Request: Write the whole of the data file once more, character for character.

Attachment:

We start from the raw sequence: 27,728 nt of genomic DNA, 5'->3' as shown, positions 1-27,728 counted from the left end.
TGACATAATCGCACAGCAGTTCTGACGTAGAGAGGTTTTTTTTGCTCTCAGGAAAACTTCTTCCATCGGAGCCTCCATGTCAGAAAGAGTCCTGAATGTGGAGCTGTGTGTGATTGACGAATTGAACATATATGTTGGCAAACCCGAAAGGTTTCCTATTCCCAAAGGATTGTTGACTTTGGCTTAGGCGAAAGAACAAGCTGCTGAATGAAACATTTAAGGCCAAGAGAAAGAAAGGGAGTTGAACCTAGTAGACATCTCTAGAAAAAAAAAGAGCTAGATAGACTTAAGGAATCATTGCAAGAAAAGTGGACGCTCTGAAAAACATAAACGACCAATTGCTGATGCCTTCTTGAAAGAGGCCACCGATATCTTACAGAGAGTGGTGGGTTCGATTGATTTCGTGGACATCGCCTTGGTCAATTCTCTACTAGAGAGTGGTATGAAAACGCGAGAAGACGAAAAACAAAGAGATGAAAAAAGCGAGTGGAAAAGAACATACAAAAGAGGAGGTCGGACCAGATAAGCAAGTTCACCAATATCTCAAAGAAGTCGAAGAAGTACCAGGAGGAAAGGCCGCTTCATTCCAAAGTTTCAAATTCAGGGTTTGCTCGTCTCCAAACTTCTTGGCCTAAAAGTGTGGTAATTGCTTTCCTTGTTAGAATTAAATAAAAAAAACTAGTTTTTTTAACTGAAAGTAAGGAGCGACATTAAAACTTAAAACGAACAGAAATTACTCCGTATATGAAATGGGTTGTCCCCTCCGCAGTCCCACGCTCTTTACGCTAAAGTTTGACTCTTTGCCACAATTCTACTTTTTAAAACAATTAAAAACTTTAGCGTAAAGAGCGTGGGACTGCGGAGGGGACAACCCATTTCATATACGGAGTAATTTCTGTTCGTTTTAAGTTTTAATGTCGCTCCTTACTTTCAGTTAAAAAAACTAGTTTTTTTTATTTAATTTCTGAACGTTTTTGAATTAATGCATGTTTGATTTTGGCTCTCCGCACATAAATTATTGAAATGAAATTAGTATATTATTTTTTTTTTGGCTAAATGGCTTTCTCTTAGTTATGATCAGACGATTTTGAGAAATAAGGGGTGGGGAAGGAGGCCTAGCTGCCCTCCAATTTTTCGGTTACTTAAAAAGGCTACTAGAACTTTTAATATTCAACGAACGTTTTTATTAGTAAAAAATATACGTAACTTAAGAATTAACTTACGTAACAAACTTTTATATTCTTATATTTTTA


We start from the raw sequence: 27,728 nt of genomic DNA, 5'->3' as shown, positions 1-27,728 counted from the left end.
TGACATAATCGCACAGCAGTTCTGACGTAGAGAGGTTTTTTTTGCTCTCAGGAAAACTTCTTCCATCGGAGCCTCCATGTCAGAAAGAGTCCTGAATGTGGAGCTGTGTGTGATTGACGAATTGAACATATATGTTGGCAAACCCGAAAGGTTTCCTATTCCCAAAGGATTGTTGACTTTGGCTTAGGCGAAAGAACAAGCTGCTGAATGAAACATTTAAGGCCAAGAGAAAGAAAGGGAGTTGAACCTAGTAGACATCTCTAGAAAAAAAAAGAGCTAGATAGACTTAAGGAATCATTGCAAGAAAAGTGGACGCTCTGAAAAACATAAACGACCAATTGCTGATGCCTTCTTGAAAGAGGCCACCGATATCTTACAGAGAGTGGTGGGTTCGATTGATTTCGTGGACATCGCCTTGGTCAATTCTCTACTAGAGAGTGGTATGAAAACGCGAGAAGACGAAAAACAAAGAGATGAAAAAAGCGAGTGGAAAAGAACATACAAAAGAGGAGGTCGGACCAGATAAGCAAGTTCACCAATATCTCAAAGAAGTCGAAGAAGTACCAGGAGGAAAGGCCGCTTCATTCCAAAGTTTCAAATTCAGGGTTTGCTCGTCTCCAAACTTCTTGGCCTAAAAGTGTGGTAATTGCTTTCCTTGTTAGAATTAAATAAAAAAAACTAGTTTTTTTAACTGAAAGTAAGGAGCGACATTAAAACTTAAAACGAACAGAAATTACTCCGTATATGAAATGGGTTGTCCCCTCCGCAGTCCCACGCTCTTTACGCTAAAGTTTGACTCTTTGCCACAATTCTACTTTTTAAAACAATTAAAAACTTTAGCGTAAAGAGCGTGGGACTGCGGAGGGGACAACCCATTTCATATACGGAGTAATTTCTGTTCGTTTTAAGTTTTAATGTCGCTCCTTACTTTCAGTTAAAAAAACTAGTTTTTTTTATTTAATTTCTGAACGTTTTTGAATTAATGCATGTTTGATTTTGGCTCTCCGCACATAAATTATTGAAATGAAATTAGTATATTATTTTTTTTTTGGCTAAATGGCTTTCTCTTAGTTATGATCAGACGATTTTGAGAAATAAGGGGTGGGGAAGGAGGCCTAGCTGCCCTCCAATTTTTCGGTTACTTAAAAAGGCTACTAGAACTTTTAATATTCAACGAACGTTTTTATTAGTAAAAAATATACGTAACTTAAGAATTAACTTACGTAACAAACTTTTATATTCTTATATTTTTA